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Taipei mayor says smart initiatives minimize coronavirus pandemic disruption

City government says early preparation allows it to respond to crises quickly and efficiently

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Taipei Mayor Ko Wen-je (fourth from left).

Taipei Mayor Ko Wen-je (fourth from left). (Taiwan News photo)

TAIPEI (Taiwan News) – Taiwan has an advantage promoting smart cities, while the public and private sectors should work together to push ahead with digitalization and smart city renewal in the post-COVID-19 era, said Taipei Mayor Ko Wen-je (柯文哲) this week.

At a side event for the online Smart City Summit and Expo on Tuesday (Sept. 8), Taipei City officials and leaders of local ICT companies exchanged ideas about social distancing rules and smart city initiatives, which can help minimize direct contact and the spread of the virus. Experts agreed digital transformation is not an option but a necessity, while suggesting the nationwide 5G network, AI, big data, and other new technologies can power the smart cities of the future.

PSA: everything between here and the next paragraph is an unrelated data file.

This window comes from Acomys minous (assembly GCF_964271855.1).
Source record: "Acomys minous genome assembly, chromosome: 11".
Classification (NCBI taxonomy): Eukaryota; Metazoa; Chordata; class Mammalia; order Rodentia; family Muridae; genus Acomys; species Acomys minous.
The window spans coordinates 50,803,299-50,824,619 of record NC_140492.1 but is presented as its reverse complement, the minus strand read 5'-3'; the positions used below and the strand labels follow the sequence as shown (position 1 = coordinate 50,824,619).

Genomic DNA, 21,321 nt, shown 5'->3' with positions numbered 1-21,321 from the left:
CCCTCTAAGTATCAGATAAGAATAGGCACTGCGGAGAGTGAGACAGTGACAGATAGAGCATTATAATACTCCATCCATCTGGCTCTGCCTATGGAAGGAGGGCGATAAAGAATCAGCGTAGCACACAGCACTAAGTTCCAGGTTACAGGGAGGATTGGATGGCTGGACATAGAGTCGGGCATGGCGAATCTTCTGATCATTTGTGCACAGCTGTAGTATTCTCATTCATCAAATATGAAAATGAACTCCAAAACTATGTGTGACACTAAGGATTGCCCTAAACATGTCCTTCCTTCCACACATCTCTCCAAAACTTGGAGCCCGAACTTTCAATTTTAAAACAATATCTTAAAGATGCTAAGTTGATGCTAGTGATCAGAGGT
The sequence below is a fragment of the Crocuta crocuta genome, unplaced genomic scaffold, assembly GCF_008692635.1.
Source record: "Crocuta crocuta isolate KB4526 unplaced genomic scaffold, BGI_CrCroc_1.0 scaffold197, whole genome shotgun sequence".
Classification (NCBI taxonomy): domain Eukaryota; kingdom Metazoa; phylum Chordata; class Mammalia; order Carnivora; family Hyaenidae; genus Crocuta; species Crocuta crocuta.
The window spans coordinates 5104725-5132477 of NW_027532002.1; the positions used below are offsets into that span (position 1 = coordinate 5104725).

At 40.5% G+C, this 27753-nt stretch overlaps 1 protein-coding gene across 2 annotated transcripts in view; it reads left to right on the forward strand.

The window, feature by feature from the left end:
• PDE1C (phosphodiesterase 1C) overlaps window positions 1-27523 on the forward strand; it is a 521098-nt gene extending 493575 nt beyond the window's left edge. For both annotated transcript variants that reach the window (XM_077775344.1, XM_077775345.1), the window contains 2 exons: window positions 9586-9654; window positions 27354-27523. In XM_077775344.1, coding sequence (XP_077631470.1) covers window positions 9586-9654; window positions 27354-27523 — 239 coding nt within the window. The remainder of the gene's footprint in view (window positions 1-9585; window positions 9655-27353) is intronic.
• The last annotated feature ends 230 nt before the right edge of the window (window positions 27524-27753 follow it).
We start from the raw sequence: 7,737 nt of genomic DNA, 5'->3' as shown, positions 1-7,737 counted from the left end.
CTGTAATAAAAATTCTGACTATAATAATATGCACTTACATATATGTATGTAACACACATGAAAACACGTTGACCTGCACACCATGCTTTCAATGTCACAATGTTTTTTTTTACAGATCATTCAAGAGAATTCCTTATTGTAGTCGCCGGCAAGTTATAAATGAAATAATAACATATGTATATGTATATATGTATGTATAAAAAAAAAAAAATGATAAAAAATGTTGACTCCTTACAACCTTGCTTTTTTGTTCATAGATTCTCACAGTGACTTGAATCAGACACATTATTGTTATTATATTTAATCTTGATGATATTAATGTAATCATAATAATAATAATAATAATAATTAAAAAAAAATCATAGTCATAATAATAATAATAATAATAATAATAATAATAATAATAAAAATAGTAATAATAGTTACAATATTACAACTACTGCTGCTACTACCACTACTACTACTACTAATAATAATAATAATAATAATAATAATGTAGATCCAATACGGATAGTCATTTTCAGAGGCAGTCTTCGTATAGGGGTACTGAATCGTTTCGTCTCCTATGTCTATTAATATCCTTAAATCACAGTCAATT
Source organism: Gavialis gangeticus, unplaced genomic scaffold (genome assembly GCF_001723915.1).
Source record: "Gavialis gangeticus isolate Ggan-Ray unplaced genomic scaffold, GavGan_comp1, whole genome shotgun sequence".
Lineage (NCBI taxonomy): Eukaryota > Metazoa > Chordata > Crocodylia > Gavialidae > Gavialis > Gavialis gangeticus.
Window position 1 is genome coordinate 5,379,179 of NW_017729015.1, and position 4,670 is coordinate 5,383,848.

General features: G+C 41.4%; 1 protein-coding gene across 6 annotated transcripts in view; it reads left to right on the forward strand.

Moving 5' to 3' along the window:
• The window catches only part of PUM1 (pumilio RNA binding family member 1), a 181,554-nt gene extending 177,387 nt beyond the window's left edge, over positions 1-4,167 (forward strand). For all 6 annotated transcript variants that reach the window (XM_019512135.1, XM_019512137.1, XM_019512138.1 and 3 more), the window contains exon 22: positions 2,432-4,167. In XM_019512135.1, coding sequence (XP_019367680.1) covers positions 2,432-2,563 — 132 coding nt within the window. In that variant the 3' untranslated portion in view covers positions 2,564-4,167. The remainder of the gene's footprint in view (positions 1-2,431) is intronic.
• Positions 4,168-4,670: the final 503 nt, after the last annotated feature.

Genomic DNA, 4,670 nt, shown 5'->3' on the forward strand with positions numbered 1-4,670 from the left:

"Beyond COVID-19 lies a new normal and new opportunities," said Ko. "The city government has been proactively promoting digital public services and smart integrated payment platforms. At the same time it has been building up big data centers for years and creating a digital ecosystem, allowing the city to respond to crises quickly and adapting to post-pandemic life in a less painful way."

"The outbreak will change business as usual forever," he concluded.

Taipei’s Department of Information Technology Commissioner Lu Hsin-ke (呂新科) elaborated by saying the agency has integrated data collected from various city government offices into a system that was built before the pandemic. Pay.taipei, for example, is an online platform implemented to fast-track payment services such as utility bills and parking tickets.

"With the system, during the pandemic, the city government can quickly allocate medical resources to places in need, including the distribution of surgical masks to drug stores and other approved outlets under the national real-name mask rationing system," he added.

Participants also shared innovative ideas to boost the city's digital infrastructure and services, including dispatching medical prescriptions and drugs via drones.

A research report noted that it would be relatively easier to implement smart city strategies in Taiwan than other cities around the world, as cities in the country are generally smaller and demand for urban renewal is robust.